I have four consult slots open in December/January (two in December and two in January) and am making those available at the end of year special consult rate of $499. Please reserve your spot now. Special end of year consult time slots and rates are available on a first come basis. Once consult time slots are reserved and my schedule is full, the end of year special consult rate will no longer be available:
January classes begin January 7, 2020.
Class seating is limited. A writing sample is required.
Register early to reserve your seat: :::REGISTER:::
The Full 2019 Course Roster is available :::HERE:::
I hope to see you in January.
Talking heads is a term that, as I was told in the film school trenches, relates back to the early days of television when news was delivered by a solitary news announcer sitting behind a desk reading news reports to the camera off a sheet of paper.
A solitary individual sitting unmoving on screen talking delivering facts is not very cinematic or visually exciting and if you turn on a news program today, you’ll see all sorts of clips to more exciting footage and visuals playing out to make the news show more entertaining and engaging for viewers. News shows fight for viewers just like every other form of programming out there.
Fast forward to today and “talking heads” in film scripts.
When a writer hires me to review material, it’s important to note, the writer is not paying for the read. I can read a script in an hour. Two hours if the script is too long.
(Too long means 150 pages. Um. Everybody hates you, 150 script pages people. Stop doing that.)
The point is, I’m not getting paid by the hour for the read. I’m getting paid for expertise responding to and analyzing the material. This is an important distinction.
If you just want to pay someone by the hour for the read, well, what’s minimum wage these days? About $12 per hour? Give the script to your mom and write her a check for $24. Done!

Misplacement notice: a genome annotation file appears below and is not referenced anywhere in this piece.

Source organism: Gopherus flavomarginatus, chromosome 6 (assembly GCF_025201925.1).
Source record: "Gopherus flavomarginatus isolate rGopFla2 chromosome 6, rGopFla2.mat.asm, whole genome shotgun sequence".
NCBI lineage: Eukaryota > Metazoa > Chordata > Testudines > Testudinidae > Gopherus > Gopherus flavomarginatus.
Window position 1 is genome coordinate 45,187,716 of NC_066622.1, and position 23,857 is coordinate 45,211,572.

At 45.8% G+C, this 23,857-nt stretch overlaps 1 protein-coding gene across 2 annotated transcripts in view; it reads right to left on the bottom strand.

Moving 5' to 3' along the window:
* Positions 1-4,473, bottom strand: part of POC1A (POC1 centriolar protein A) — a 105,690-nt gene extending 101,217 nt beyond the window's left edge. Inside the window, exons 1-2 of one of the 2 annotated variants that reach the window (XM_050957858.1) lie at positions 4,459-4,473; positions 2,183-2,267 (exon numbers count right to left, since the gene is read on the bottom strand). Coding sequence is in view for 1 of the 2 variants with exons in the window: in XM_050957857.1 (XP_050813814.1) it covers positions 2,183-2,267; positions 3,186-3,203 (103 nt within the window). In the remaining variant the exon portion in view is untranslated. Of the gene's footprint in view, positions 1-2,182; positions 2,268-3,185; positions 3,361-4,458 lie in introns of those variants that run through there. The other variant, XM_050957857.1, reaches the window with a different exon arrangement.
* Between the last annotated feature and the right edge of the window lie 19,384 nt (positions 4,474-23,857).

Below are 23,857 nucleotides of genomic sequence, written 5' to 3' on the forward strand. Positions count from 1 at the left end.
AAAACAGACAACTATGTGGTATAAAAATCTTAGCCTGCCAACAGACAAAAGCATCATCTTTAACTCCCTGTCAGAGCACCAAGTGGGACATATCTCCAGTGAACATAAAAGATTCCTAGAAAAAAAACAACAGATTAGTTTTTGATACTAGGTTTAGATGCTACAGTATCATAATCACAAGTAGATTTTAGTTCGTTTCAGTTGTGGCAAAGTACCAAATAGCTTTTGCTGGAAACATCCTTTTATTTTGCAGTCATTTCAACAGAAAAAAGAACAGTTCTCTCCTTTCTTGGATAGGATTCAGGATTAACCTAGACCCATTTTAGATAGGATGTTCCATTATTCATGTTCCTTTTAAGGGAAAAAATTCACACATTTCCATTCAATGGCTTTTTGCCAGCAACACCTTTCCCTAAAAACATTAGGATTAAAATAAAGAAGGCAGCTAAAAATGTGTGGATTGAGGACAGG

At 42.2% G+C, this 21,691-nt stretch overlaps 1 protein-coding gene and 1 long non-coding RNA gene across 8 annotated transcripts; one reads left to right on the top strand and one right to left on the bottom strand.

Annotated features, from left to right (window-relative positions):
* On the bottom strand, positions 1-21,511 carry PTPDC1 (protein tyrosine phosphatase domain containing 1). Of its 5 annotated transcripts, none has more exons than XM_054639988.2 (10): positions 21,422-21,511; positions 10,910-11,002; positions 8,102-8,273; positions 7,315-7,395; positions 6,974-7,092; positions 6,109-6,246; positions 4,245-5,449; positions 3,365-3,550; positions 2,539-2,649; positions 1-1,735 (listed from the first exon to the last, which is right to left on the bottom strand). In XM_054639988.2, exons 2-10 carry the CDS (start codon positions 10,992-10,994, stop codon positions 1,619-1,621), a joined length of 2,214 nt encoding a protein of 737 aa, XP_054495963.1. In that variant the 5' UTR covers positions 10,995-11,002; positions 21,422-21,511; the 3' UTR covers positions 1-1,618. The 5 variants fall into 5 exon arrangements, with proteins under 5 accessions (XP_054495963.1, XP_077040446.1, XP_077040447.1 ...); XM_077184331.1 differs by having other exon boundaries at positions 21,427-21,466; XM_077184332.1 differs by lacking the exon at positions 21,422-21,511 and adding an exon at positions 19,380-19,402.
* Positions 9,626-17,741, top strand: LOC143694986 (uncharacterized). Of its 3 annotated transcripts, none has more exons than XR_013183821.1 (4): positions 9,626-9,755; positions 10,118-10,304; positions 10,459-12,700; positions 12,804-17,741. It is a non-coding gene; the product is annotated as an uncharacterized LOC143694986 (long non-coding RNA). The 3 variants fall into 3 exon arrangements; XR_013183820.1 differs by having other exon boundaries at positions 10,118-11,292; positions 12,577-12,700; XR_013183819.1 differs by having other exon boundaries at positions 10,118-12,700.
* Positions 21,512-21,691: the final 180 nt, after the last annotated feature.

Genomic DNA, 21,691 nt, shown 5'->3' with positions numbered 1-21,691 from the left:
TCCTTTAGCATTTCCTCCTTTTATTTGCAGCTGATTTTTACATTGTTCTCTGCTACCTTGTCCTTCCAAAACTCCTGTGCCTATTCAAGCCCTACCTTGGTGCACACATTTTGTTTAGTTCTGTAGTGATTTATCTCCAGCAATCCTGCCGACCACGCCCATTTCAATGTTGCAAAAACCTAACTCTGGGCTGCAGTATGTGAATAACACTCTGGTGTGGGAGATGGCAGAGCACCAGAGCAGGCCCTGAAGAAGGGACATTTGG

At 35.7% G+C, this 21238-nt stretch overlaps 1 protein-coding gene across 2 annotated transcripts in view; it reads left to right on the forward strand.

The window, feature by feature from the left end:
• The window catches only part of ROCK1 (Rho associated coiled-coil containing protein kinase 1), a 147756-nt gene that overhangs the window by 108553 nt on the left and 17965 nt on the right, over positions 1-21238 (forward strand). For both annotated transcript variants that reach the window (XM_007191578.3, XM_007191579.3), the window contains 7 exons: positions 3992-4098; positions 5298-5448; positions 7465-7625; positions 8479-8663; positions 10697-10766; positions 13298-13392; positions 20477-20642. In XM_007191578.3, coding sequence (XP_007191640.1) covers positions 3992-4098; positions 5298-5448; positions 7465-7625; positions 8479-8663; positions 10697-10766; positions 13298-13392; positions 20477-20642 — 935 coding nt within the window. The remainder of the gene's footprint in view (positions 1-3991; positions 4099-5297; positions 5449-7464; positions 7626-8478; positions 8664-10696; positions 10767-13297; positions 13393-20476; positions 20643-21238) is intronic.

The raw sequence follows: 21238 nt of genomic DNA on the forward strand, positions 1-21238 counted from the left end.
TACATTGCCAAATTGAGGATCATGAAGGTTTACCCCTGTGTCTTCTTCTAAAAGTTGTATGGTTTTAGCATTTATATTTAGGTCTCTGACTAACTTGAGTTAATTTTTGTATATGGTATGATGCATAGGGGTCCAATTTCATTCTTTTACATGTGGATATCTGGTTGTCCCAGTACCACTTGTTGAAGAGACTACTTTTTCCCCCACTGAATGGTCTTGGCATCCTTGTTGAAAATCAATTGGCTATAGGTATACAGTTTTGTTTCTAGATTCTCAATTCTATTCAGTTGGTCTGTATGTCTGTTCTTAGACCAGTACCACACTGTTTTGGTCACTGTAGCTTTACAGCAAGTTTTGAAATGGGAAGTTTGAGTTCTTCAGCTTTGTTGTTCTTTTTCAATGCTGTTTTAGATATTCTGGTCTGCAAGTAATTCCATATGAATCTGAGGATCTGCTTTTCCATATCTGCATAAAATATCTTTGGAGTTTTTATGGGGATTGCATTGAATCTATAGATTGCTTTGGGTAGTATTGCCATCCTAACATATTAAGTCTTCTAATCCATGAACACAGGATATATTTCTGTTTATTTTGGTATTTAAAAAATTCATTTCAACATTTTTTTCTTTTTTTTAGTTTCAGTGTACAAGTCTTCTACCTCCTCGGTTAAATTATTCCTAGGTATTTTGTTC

At the AEB one year anniversary bash I was a guest speaker at (thank you for inviting me AEB I had a great time) there was a question and answer session after the talk and one question stands out to me.
A woman said she got advice to write a lot of scripts. To have a trunk of scripts. Like, three romantic comedies if she was interested in writing romantic comedies and three scripts for drama if she was interested in writing drama and three –
I’m pretty sure that was headed for three scripts in any genre she ever had an interest in writing at all and I stopped her and said —
You need ONE script.
One of the most injurious words in reviews is “but.”
The characters are wonderful, but –
The story is gripping, but –
The visuals are cinematic, but –
See, here is what the word “but” does in any sentence: It negates any positive statement coming before it. For example:
The original screenwriter’s uniform blog post appears to be lost in the interwebs somewhere (how does this happen?) but it keeps coming up in conversation. (Also, according to fashion experts, white sneakers are back! Whoah. Did not see that coming.)
One thing to keep mind plotting a story is that there is a difference between a primary story goal and tasks protagonists undertake to achieve the primary story goal. For example, looking at the film The Blues Brothers, (1980 starring Dan Aykroyd and John Belushi, written by Dan Aykroyd and John Landis, directed by John Landis), the protagonist goal is to save the orphanage the two leads Jake and Elwood grew up in.
Primary Goal: Save the orphanage.
Major Dramatic Question: Can Jake and Elwood save the orphanage?
To save the orphanage —